How to Use Diatomaceous Earth for Fungus Gnats and Crawling Insects: Seed Starts & More

Posted by Gary Pilarchik on

by Gary Pilarchik (The Rusted Gardener)

Diatomaceous earth or DE is not a poison. It is basically the sharp fossilized remains of microscopic sea creatures made up of silica. It is not harmful to us as it is a fine powder that feels like chalk. You should take precautions not create a lot of floating dust and breath it in as it can be an irritant in the lungs. However it is perfectly safe to handle. For crawling insects, it can be devastating. The microscopic dust or silica is extremely sharp and it will grind an insect's shell and body down over time.

The key to successful use of DE is dusting the areas the insects most often frequent and keeping it dry. I put this on an ant colony that invade my sunken container garden last summer.  They were gone within 2 days. Fungus gnats and crawling insects can make their way into your seed starts. One strategy to reduce their numbers is to use the DE on the surfaces of your seed starts and on the leaves of the plants.

The whole key is to keep the dust dry. You want the insect to crawl across the dry dust and get the microscopic sharp silica into its joints. The sharp dust will grind in the joints and cause death. The video shows you how I use it on my seed starts.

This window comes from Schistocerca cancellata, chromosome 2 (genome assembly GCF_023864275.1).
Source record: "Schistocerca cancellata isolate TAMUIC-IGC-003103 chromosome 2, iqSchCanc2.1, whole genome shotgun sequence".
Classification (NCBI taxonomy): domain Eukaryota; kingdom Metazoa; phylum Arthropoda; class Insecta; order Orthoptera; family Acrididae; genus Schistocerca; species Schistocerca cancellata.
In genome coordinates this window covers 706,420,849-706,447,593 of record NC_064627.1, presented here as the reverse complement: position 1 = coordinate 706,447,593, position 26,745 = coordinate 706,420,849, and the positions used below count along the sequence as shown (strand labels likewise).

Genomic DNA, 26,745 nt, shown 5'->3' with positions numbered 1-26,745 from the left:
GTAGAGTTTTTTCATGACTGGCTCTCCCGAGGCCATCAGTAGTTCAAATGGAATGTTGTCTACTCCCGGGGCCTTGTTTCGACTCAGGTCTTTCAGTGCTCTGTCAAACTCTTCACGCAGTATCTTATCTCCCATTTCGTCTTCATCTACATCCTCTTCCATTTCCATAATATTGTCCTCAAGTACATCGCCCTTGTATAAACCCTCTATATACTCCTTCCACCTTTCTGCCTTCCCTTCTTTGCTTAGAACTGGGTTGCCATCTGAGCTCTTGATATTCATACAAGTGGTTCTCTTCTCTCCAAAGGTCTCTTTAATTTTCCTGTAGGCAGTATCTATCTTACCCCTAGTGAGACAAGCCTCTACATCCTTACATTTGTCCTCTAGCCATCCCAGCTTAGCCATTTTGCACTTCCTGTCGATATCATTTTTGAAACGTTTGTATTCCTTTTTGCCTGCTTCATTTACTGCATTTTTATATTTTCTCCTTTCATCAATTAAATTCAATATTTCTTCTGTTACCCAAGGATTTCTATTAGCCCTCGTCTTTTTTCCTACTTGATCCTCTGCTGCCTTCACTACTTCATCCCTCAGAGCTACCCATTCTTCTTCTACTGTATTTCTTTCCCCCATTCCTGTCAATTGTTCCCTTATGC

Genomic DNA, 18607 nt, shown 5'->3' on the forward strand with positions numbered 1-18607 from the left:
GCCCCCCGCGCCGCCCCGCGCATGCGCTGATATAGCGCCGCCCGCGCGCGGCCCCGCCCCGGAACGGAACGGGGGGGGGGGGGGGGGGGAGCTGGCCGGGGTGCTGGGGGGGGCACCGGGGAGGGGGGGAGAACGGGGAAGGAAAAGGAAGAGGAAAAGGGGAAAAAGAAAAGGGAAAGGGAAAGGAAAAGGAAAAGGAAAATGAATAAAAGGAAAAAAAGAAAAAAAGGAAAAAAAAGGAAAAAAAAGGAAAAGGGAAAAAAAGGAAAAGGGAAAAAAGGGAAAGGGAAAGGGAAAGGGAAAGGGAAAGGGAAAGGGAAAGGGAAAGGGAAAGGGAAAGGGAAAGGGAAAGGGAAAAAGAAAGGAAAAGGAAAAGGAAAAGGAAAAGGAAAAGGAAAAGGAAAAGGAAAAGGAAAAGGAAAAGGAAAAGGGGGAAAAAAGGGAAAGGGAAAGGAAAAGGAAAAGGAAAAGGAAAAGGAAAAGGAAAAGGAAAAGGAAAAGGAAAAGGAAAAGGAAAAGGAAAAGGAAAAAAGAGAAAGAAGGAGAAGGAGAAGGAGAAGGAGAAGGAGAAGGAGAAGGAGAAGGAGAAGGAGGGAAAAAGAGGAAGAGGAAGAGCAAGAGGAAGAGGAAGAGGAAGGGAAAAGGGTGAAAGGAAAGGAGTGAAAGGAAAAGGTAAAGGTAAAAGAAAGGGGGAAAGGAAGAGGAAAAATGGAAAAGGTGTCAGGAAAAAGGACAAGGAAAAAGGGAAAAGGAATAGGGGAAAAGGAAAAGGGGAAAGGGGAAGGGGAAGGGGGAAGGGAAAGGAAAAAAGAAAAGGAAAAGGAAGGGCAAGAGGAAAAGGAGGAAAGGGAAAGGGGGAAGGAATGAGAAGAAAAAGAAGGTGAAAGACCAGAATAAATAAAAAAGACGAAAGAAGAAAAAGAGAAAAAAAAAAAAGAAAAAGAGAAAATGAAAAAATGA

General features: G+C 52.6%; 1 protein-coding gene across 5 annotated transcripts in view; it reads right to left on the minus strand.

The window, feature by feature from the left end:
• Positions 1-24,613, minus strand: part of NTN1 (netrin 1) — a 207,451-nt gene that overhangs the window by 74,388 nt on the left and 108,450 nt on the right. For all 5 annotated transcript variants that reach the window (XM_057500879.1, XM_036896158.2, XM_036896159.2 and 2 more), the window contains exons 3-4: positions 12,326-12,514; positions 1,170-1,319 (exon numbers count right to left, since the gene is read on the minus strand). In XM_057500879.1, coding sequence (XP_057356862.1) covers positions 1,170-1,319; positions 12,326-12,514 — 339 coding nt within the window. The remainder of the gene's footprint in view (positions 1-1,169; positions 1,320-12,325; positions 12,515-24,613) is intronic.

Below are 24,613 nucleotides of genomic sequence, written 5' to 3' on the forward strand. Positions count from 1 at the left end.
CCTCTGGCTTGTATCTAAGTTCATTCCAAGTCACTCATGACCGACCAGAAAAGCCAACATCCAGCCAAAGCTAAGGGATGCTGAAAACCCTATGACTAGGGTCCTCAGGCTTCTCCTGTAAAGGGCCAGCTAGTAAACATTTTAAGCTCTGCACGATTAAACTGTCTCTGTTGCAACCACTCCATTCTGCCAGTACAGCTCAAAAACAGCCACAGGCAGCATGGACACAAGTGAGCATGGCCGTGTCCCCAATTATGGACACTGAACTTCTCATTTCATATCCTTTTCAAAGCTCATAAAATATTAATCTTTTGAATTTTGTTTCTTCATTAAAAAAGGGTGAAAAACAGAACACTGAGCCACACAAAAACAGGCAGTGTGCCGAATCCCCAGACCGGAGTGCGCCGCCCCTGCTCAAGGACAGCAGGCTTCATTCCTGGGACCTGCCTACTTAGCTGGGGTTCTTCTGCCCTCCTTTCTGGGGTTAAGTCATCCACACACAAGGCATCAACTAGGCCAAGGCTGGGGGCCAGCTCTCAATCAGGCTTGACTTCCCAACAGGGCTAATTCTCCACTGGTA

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  • I have fungus gnats in containers from last summer. Do I need to start over with new soil in all the containers or can I drench with hydrogen peroxide and after allowing them to drain, mix in DE and follow up with neem oil-soap spray treatments weekly?

    Meridith on
  • Thanks so much for this article. I live in the mountains of western NC & grow organically in Earthboxes during summer & winter (in a home built greenhouse). This is the first helpful information I have found for those gnats that crawl in the dirt – especially loving the cabbage family veggies. I will try DE!

    Healing Harper on

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